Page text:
By SHERIDAN CYR
The Town of Plainville hosted a public hearing regarding the gap closure of the Farmington Canal Heritage Trail (www.fchtrail.org) in a packed, wall-to-wall middle school auditorium. A number of Southington residents joined in the discussion, as the gap in question includes a section in Southington from Lazy Lane to Town Line Road, the official town line between the two towns.
The FCHT, often called the “Rail Trail,” when completed, will span from New Haven all the way up to Northampton, Mass. Additionally, when finished, it will complete the East Coast Greenway (www.greenway.org), a multi-use trail that will span from Florida to Maine.
All portions of the Connecticut FCHT are either completed or in the construction phase except for the gap in Plainville, which is in the planning phase. The pressure is on, but some Plainville residents are concerned about the proposed alignment as it is suggested to go through some residential areas.
In Southington, however, construction is moving forward.
“We currently have two incomplete sections of the trail,” said Public Works director Keith Hayden. He explained that there is a small gap across Hart and Curtiss Street to the southern end of the trail section, which was constructed by De Maximus—an environmental project management coordination and technical support incorporation—several years ago as part of a cleanup of an old factory.
That section was paved as part of the cleanup, but not completed. Hayden said that section is scheduled to be constructed this summer.
The second section that is incomplete runs from Lazy Lane to the town line. “This section is currently under design and is approximately 30 percent complete,” Hayden said.
The design of that section is scheduled to be complete in the fall of this year. Construction is to begin in spring of 2019, with an anticipated completion in spring of 2020.
The trail has been a positive amenity in the town of Southington, according to Town Planner Rob Philips.
“It’s a real asset to our downtown,” said Philips. “We see a lot of usage, between moms and baby carriages, bikers, walkers and such. It serves as a means of getting from place to place in a safe manner.”
He added that businesses along the route benefit from the trail’s usage. “It revitalized a critical piece of our town,” he said.
Philips said he is a resident of the town of Farmington, which in recent years completed their portion of the trail. He said there was concern at first from some residents who live on or near the proposed route of the trail, but that he has seen many homes that have actually created their own personal access ways to the trail from their own backyards for quick access to the route.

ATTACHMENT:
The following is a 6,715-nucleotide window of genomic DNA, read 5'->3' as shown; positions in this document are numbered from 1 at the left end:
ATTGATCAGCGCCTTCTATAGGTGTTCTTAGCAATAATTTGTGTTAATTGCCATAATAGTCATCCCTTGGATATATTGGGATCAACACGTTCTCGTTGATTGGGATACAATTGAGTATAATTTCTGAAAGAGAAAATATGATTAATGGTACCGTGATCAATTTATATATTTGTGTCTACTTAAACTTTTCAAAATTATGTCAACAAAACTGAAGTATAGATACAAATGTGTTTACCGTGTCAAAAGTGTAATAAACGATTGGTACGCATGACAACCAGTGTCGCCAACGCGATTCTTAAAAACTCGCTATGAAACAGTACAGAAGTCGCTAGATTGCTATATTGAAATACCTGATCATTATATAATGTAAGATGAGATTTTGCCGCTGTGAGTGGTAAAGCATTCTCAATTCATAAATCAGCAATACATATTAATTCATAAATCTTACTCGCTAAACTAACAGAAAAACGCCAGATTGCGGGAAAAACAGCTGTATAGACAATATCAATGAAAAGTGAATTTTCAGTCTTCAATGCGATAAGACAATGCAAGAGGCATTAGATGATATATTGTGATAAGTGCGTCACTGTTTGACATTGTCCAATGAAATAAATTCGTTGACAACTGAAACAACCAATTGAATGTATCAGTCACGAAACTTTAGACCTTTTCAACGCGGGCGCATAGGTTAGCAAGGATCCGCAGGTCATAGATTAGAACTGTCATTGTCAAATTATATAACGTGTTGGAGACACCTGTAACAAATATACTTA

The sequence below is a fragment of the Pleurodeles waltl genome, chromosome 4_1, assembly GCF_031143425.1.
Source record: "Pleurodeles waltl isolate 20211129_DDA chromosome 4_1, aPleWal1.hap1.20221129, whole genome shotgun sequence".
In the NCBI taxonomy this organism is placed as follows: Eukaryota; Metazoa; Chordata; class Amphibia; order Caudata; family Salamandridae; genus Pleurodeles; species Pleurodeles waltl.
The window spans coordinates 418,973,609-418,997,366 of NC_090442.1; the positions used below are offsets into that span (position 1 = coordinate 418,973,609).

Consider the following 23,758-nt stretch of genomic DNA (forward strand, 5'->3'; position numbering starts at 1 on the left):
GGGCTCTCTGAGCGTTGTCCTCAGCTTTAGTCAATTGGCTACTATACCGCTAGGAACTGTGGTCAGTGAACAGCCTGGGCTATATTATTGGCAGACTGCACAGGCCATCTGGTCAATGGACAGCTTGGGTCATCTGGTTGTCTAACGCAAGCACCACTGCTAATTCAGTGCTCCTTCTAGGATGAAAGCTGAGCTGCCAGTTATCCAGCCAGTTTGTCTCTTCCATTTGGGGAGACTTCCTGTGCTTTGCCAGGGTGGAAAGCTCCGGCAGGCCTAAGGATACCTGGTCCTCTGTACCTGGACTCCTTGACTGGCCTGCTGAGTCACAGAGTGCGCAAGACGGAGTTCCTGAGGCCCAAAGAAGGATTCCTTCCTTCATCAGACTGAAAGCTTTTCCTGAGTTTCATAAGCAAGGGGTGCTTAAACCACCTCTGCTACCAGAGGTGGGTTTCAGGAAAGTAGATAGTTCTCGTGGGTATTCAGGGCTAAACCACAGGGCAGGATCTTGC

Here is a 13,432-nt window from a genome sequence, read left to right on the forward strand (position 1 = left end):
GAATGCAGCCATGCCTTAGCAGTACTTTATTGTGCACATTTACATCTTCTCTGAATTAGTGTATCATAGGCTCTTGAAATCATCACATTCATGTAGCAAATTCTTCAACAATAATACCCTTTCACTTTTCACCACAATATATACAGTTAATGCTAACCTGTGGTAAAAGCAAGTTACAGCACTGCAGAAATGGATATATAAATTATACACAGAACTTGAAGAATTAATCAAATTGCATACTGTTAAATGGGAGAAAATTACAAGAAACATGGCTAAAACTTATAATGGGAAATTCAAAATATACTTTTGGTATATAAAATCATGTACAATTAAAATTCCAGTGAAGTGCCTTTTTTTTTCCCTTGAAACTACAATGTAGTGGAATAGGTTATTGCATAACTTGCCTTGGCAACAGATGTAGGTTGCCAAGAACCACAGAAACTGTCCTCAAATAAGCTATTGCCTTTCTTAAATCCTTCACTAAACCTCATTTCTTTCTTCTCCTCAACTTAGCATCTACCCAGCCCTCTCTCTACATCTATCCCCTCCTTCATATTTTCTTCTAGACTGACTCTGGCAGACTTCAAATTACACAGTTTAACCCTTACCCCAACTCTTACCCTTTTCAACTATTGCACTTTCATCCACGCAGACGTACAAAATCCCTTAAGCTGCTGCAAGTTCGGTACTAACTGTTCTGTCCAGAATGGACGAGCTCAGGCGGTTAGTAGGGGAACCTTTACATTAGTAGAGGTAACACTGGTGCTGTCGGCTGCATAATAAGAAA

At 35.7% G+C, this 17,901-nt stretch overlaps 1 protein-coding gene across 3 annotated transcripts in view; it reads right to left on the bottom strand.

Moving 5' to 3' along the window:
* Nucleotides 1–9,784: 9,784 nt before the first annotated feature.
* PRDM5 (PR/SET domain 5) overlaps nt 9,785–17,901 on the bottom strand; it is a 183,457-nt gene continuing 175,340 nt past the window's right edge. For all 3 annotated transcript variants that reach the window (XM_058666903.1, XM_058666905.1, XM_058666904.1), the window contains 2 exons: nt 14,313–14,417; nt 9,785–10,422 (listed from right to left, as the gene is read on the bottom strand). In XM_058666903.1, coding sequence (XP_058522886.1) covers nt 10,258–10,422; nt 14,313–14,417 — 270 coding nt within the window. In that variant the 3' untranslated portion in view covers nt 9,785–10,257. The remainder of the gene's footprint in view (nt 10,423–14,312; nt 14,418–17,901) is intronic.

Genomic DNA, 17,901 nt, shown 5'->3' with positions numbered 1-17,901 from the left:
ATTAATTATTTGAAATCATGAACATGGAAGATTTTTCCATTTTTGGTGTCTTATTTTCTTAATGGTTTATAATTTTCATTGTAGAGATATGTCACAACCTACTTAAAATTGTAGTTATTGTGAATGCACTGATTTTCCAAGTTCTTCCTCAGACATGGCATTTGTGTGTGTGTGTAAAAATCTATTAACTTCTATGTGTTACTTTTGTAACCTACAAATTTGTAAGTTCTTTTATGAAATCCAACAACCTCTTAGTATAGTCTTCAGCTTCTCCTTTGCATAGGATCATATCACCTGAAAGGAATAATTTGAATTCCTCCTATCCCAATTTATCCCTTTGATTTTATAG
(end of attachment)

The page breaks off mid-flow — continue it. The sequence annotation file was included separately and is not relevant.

“The same people who were complaining about the trail have since made connections to get access to it,” he said. “Additionally I believe it raises property value when a home has close access to the trail.”
The point he raised about property values was emphasized during the public hearing by the Capitol Region Council of Governments, the organization that has partnered with the Connecticut Department of Transportation to perform the Gap Closure Study. According to their studies, property values do in fact increase.
Though there were mixed responses at the hearing, most speakers were in favor of the trail. One Plainville resident had gathered research on the usage of the Southington portion of the trail in order to sway listeners.
The resident said that according to CRCOG reports, in 2011, Southington’s trail saw an estimated 11,635 users throughout the year. In 2013, that number increased to 115,274. The most recent number he shared topped off at 117,849.
“All of that bodes well for economic development,” he said. “Visit surrounding towns with completed trails, and you will be very impressed.”
He added that another study on a trail in New York reported that having a trail produces an economic annual impact of $700,000 per mile. Another speaker, an avid trail user, called the trail, “one of Connecticut’s greatest resources.”
One resident shared memories of walking the trail with his children from the downtown Southington section up to Zingarella’s, stopping for a slice of pizza and an ice cream cone, then traveling back.
Some concerns were raised by a Southington resident who stated a bench was stolen from a Southington area along the trail. She also said there have been reports of graffiti and vandals. Though these reports are rare, they are critical. She offered that if more lighting and more policing were available, that may help counter those actions.
In Plainville, the period for public comment extends until Feb. 12. Comments may be emailed, mailed, or given via phone to Timothy Malone, Principal Planner at the CRCOG. He can be reached at firstname.lastname@example.org, (860) 724-4221, or 241 Main Street, Hartford, CT 06106.
To comment on this story or to contact staff writer Sheridan Cyr, email her at SCyr@SouthingtonObserver.com.